- Tools Sanitization Technique: Clean Equipment, tools, and vehicles In addition to water, any unclean surface or tool in contact with produce, can be a source of pathogens. Clean and sanitize harvest bins, tools, or packing tables before each use. Follow manufacturer directions for use of sanitizing products. Make sure products are approved for food contact surfaces. Clean and sanitize harvest tools before each use and store to prevent recontamination.
- Waste Management: Avoid reusing containers or packaging that may be contaminated such as grocery bag and boxes used for raw meat, poultry or seafood; pesticide or chemical containers, or containers that may have been exposed to rodents, roaches, or other pest and animals.
- Carrier Sanitization: Often tractors, trucks or vehicles serve multiple functions. Hauling manure and then using the truck to deliver your produce without washing and sanitizing. The vehicle can contaminate your produce with pathogens and chemicals. Include cleaning and sanitizing as part of your harvest routine.
- Worker Sanitization: Food workers are the most common source of foodborne illness. Soiled hands, gloves, clothing, and footwear can transfer pathogens from one place to another. Be sure to wash your hands before handling produce. Other important times to wash are: After using the bathroom, Before and after eating, drinking, or smoking, After cleaning and handling garbage, After handling fertilizers, pesticides, or other chemicals, After handling animals or animals wastes, After touching your hair, mouth or nose. After treating a cut or wound.
- Washroom Etiquette: Anytime hands are soiled Your hand washing station should have: • Clean water Soap • Single use paper towels, and a trash Can. To wash your hands, • First, wet your hands • Add soap • Scrub vigorously for 20 seconds washing the front and back of hands, between the fingers, around the wrist, paying special attention to fingernails. • Rinse thoroughly • Dry with a paper towel, then use the paper towel to turn off the faucet. Throw the used paper towel into the trashcan.. Drying hands on your clothes will re-contaminate your hands. Remember, general hygiene also includes bathing, clean clothes, and hair restraints like a cap or hairnet.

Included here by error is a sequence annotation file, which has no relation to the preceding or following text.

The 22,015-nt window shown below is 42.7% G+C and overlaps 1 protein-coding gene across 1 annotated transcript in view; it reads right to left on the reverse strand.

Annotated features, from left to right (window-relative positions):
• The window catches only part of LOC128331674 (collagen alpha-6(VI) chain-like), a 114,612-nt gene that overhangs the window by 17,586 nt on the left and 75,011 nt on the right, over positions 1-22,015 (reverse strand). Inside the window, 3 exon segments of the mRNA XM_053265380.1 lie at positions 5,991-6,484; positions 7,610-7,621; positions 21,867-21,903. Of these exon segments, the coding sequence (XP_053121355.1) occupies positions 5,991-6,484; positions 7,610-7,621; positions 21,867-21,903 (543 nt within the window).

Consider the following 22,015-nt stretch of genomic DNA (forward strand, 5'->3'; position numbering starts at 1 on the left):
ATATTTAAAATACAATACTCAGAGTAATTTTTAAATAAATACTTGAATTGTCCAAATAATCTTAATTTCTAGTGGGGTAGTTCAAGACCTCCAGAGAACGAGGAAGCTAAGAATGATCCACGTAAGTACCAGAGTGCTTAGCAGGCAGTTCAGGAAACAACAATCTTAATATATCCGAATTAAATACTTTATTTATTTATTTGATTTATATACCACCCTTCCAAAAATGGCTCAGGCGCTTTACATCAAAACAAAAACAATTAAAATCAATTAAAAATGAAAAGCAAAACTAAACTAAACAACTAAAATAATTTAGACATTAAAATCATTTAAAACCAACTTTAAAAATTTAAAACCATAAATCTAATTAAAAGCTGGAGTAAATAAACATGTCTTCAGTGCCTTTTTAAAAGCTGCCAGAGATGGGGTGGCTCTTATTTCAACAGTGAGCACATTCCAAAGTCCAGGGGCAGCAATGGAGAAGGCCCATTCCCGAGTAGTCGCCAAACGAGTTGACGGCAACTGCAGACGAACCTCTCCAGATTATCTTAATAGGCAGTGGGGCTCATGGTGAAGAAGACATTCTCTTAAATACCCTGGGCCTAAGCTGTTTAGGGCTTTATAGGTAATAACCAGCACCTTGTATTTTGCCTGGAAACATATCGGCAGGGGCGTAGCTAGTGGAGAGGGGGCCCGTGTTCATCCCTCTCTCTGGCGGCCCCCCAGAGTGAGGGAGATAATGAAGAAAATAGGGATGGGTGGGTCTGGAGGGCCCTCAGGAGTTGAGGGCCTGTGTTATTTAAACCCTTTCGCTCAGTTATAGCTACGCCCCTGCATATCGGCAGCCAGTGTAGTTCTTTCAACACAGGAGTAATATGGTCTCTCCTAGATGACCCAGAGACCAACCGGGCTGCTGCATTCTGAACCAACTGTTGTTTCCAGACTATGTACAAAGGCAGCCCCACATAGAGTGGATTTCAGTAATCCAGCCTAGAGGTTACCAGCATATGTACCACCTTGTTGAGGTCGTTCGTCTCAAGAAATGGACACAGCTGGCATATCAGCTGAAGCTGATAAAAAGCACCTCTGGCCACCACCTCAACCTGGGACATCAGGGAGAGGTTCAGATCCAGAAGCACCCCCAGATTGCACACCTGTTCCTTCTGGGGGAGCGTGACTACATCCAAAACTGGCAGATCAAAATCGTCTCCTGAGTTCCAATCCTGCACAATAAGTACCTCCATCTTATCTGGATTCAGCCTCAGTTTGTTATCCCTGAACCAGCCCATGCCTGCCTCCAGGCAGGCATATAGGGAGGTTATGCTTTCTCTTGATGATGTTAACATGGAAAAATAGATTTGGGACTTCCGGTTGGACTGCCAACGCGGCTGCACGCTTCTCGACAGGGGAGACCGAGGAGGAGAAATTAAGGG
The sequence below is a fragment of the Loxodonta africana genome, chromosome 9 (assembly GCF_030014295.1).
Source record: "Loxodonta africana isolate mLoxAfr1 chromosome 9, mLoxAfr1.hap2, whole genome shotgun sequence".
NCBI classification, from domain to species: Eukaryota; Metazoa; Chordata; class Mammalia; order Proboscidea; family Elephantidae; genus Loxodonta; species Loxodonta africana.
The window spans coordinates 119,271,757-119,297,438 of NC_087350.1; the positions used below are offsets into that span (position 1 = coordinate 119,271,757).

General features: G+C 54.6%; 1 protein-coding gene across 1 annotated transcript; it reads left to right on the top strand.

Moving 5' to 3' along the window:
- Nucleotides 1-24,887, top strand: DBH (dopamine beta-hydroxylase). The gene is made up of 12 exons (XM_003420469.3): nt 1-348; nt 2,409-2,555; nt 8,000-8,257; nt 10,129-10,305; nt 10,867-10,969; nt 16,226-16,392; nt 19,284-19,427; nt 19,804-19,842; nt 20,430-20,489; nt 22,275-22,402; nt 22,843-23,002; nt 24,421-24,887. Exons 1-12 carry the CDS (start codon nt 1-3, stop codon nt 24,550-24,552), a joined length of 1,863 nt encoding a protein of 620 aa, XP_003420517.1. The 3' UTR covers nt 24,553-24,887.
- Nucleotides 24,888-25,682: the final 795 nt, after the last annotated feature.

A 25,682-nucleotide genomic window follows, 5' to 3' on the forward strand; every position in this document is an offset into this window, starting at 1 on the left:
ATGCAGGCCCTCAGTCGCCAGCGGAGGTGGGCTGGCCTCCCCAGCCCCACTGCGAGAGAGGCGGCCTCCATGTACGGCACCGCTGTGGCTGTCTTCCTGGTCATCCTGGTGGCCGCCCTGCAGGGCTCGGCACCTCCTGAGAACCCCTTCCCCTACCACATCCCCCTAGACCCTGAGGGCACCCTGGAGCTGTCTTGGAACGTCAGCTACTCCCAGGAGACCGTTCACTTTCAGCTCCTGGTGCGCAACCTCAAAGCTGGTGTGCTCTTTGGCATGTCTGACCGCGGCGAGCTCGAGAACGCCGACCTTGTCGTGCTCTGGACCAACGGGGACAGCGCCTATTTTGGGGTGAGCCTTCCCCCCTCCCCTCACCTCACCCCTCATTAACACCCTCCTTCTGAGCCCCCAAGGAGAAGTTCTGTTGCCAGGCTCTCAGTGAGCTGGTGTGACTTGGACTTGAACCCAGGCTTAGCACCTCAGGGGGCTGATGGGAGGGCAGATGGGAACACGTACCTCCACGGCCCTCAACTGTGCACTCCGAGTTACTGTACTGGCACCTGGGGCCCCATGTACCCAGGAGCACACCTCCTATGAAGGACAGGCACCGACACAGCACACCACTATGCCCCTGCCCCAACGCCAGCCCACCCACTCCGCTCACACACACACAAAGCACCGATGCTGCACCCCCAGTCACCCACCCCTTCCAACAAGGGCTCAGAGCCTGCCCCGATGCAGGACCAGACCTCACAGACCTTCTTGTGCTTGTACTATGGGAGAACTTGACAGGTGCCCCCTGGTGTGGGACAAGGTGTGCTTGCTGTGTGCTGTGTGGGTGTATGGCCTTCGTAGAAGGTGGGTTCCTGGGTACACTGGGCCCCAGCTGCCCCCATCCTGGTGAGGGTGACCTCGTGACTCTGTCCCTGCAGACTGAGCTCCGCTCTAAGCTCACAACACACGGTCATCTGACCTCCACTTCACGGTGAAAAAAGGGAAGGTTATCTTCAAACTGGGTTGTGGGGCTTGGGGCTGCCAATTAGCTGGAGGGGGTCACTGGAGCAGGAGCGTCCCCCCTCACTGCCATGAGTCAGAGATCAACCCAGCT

- Harvesting Care:When harvesting, start with clean equipment, tools and workers. Handle your produce with care to minimize bruising or damage that can allow pathogens to enter and increase deterioration. Use care when harvesting, sorting, washing and storing to avoid unnecessary damage.
- Remove Soil & Clean: While in the field or garden, remove excess soil and leaves in contact with the ground. Bruised produce or produce that touches the ground can pick up contaminants that can spread to other products if included in the same container.
- Avoid Cross-Contamination: Keep harvested produce off the ground. To avoid cross-contamination, discard dropped or bruised produce. Rinse produce under running water to remove soil or debris.
- Rinsing & Sanitizing: Depending on the produce, processing may include a second rinse and a dip into a food approved sanitizer. Crops such as onions, potatoes, strawberries or basil are damaged by water and should be rinsed just before eating or cooking. Do not use soap or other substances not approved for use on foods. Always check the product label.
- Storing Technique: Store produce in a clean container. Certain items like leafy greens, green onion, and broccoli need to be refrigerated to retain the quality and safety of the product. Other items like sweet potato or round onions can be stored in a cool, dry place.
- Minimizing Risk Briefly: There is no way to guarantee no pathogens will get onto the produce we grow and consume. However using good agricultural practices in the home and garden can minimize many risks related to microbial contamination.
- Soil – Keep animals and raw manure away from the growing area.
- Water – Use potable water for spraying, rinsing, and hand washing.
- Pest Management – Monitor and control pests by using physical barriers and products according to the label.
- Clean surfaces – Sanitize surfaces, equipment, tools, and harvest bins in contact with produce before each use.
- Worker Hygiene – Wash hands before handling produce.
The Manual created as per Good Agricultural Practices on Farm and Your Home Gardens by CTAHR